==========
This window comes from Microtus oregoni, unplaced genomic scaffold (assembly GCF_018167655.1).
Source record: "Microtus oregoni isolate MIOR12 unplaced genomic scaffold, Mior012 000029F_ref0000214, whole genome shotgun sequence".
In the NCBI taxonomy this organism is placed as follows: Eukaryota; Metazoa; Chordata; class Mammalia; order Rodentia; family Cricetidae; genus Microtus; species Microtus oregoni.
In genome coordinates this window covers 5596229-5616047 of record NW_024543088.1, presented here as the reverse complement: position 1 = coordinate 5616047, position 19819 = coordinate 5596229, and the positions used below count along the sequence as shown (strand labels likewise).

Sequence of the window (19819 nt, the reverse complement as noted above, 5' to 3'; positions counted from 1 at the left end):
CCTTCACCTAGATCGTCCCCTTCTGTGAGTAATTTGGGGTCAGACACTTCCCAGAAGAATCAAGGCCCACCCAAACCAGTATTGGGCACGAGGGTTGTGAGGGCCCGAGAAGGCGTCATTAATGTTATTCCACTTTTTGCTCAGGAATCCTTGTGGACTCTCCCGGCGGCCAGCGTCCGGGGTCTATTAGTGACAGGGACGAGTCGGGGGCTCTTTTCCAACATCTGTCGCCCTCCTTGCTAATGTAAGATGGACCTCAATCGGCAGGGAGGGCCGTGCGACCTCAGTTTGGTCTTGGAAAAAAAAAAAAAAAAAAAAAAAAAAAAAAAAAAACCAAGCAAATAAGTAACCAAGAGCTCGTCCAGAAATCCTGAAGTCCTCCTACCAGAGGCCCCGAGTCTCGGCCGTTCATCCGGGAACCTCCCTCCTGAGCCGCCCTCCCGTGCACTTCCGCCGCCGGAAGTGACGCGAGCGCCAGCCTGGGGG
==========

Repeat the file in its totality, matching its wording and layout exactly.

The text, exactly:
This window comes from Microtus oregoni, unplaced genomic scaffold (assembly GCF_018167655.1).
Source record: "Microtus oregoni isolate MIOR12 unplaced genomic scaffold, Mior012 000029F_ref0000214, whole genome shotgun sequence".
In the NCBI taxonomy this organism is placed as follows: Eukaryota; Metazoa; Chordata; class Mammalia; order Rodentia; family Cricetidae; genus Microtus; species Microtus oregoni.
In genome coordinates this window covers 5596229-5616047 of record NW_024543088.1, presented here as the reverse complement: position 1 = coordinate 5616047, position 19819 = coordinate 5596229, and the positions used below count along the sequence as shown (strand labels likewise).

Sequence of the window (19819 nt, the reverse complement as noted above, 5' to 3'; positions counted from 1 at the left end):
CCTTCACCTAGATCGTCCCCTTCTGTGAGTAATTTGGGGTCAGACACTTCCCAGAAGAATCAAGGCCCACCCAAACCAGTATTGGGCACGAGGGTTGTGAGGGCCCGAGAAGGCGTCATTAATGTTATTCCACTTTTTGCTCAGGAATCCTTGTGGACTCTCCCGGCGGCCAGCGTCCGGGGTCTATTAGTGACAGGGACGAGTCGGGGGCTCTTTTCCAACATCTGTCGCCCTCCTTGCTAATGTAAGATGGACCTCAATCGGCAGGGAGGGCCGTGCGACCTCAGTTTGGTCTTGGAAAAAAAAAAAAAAAAAAAAAAAAAAAAAAAAAAACCAAGCAAATAAGTAACCAAGAGCTCGTCCAGAAATCCTGAAGTCCTCCTACCAGAGGCCCCGAGTCTCGGCCGTTCATCCGGGAACCTCCCTCCTGAGCCGCCCTCCCGTGCACTTCCGCCGCCGGAAGTGACGCGAGCGCCAGCCTGGGGG